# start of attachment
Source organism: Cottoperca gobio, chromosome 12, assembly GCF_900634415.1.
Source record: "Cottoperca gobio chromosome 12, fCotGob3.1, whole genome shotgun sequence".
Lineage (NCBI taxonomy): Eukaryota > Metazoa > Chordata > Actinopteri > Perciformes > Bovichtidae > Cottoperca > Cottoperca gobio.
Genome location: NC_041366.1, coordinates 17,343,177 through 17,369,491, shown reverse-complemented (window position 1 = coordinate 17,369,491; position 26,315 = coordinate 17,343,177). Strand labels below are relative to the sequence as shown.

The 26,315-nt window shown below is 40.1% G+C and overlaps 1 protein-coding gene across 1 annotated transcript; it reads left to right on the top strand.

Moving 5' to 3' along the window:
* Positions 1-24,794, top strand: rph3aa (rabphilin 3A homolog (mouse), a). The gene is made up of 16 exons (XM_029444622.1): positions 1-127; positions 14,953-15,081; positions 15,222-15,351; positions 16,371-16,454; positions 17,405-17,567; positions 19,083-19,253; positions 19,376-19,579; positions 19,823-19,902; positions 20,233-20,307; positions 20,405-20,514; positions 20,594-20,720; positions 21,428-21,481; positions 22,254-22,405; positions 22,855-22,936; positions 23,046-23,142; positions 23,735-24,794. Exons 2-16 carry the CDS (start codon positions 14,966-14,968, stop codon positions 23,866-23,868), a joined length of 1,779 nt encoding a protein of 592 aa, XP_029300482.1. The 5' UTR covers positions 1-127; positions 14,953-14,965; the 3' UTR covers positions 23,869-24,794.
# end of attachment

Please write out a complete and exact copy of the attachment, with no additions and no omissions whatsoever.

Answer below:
Source organism: Cottoperca gobio, chromosome 12, assembly GCF_900634415.1.
Source record: "Cottoperca gobio chromosome 12, fCotGob3.1, whole genome shotgun sequence".
Lineage (NCBI taxonomy): Eukaryota > Metazoa > Chordata > Actinopteri > Perciformes > Bovichtidae > Cottoperca > Cottoperca gobio.
Genome location: NC_041366.1, coordinates 17,343,177 through 17,369,491, shown reverse-complemented (window position 1 = coordinate 17,369,491; position 26,315 = coordinate 17,343,177). Strand labels below are relative to the sequence as shown.

The 26,315-nt window shown below is 40.1% G+C and overlaps 1 protein-coding gene across 1 annotated transcript; it reads left to right on the top strand.

Moving 5' to 3' along the window:
* Positions 1-24,794, top strand: rph3aa (rabphilin 3A homolog (mouse), a). The gene is made up of 16 exons (XM_029444622.1): positions 1-127; positions 14,953-15,081; positions 15,222-15,351; positions 16,371-16,454; positions 17,405-17,567; positions 19,083-19,253; positions 19,376-19,579; positions 19,823-19,902; positions 20,233-20,307; positions 20,405-20,514; positions 20,594-20,720; positions 21,428-21,481; positions 22,254-22,405; positions 22,855-22,936; positions 23,046-23,142; positions 23,735-24,794. Exons 2-16 carry the CDS (start codon positions 14,966-14,968, stop codon positions 23,866-23,868), a joined length of 1,779 nt encoding a protein of 592 aa, XP_029300482.1. The 5' UTR covers positions 1-127; positions 14,953-14,965; the 3' UTR covers positions 23,869-24,794.